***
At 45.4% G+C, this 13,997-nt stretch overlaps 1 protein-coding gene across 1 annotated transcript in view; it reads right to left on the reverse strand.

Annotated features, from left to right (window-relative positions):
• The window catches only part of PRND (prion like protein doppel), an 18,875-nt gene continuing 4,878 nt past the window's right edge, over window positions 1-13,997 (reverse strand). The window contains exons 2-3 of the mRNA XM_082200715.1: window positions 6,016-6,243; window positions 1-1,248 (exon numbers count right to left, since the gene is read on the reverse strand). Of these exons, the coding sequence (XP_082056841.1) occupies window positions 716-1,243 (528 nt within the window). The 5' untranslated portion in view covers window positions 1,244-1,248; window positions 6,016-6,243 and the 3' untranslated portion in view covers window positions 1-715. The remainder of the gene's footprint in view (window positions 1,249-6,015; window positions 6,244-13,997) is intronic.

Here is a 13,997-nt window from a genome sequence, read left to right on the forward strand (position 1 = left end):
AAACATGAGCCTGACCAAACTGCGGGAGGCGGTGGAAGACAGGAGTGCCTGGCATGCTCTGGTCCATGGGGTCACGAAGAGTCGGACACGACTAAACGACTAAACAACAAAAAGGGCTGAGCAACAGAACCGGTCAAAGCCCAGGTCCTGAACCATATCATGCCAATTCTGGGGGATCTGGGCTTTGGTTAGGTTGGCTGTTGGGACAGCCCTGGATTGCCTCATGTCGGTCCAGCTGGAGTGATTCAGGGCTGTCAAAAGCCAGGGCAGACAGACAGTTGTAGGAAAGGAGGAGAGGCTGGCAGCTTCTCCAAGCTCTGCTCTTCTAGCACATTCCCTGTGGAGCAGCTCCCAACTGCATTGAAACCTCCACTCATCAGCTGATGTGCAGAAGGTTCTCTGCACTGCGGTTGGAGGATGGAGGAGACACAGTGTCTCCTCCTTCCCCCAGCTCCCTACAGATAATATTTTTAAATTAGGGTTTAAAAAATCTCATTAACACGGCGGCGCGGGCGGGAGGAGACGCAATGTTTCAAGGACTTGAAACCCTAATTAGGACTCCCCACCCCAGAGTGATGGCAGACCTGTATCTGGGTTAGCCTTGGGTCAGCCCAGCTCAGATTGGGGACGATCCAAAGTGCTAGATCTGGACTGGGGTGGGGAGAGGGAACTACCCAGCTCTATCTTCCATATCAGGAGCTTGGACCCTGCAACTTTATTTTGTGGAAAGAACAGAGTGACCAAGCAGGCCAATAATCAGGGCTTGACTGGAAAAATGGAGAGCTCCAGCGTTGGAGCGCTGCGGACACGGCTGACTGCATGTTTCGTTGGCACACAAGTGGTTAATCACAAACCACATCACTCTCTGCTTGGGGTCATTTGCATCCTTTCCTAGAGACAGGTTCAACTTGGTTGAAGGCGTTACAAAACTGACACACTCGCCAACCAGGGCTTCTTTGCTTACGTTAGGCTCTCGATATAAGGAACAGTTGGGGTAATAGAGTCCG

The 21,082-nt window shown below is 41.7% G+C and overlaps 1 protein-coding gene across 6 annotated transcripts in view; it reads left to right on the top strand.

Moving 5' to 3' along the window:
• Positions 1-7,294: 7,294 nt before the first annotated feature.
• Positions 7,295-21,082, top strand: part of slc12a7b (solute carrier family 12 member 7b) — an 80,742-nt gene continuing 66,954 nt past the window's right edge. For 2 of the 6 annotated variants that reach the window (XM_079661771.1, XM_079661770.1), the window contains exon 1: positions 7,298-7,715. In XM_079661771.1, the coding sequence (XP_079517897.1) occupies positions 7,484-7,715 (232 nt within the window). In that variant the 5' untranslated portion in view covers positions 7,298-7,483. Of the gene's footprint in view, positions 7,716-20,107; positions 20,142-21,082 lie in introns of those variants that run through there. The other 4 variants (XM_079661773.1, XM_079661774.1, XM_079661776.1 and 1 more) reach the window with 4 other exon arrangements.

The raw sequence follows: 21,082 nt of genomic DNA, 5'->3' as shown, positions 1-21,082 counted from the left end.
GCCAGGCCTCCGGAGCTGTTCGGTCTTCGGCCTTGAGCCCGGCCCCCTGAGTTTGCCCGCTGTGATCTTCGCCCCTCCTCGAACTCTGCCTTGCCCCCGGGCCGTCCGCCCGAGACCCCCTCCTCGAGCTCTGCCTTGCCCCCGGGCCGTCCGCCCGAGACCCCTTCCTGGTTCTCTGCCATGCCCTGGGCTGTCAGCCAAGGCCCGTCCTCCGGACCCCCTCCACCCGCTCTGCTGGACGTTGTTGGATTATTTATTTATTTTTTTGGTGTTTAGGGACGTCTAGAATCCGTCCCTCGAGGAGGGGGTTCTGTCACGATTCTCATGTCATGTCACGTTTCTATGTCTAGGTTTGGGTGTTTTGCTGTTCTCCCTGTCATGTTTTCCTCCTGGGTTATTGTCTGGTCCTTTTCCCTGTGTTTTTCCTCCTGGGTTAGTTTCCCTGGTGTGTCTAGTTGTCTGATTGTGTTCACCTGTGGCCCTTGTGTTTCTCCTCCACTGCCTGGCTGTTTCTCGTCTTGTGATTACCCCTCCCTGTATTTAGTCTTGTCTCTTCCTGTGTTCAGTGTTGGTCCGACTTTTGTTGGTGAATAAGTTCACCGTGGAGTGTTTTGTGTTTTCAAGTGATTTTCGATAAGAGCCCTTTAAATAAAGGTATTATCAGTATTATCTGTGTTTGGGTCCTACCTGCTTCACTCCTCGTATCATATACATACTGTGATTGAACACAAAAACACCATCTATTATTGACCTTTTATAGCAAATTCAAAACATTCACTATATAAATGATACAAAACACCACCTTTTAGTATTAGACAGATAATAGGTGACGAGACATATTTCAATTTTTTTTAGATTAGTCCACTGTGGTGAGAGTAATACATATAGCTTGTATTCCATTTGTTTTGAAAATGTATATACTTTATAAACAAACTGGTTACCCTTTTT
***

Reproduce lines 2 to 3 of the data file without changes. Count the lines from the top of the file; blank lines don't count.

Annotated features, from left to right (window-relative positions):
• The window catches only part of PRND (prion like protein doppel), an 18,875-nt gene continuing 4,878 nt past the window's right edge, over window positions 1-13,997 (reverse strand). The window contains exons 2-3 of the mRNA XM_082200715.1: window positions 6,016-6,243; window positions 1-1,248 (exon numbers count right to left, since the gene is read on the reverse strand). Of these exons, the coding sequence (XP_082056841.1) occupies window positions 716-1,243 (528 nt within the window). The 5' untranslated portion in view covers window positions 1,244-1,248; window positions 6,016-6,243 and the 3' untranslated portion in view covers window positions 1-715. The remainder of the gene's footprint in view (window positions 1,249-6,015; window positions 6,244-13,997) is intronic.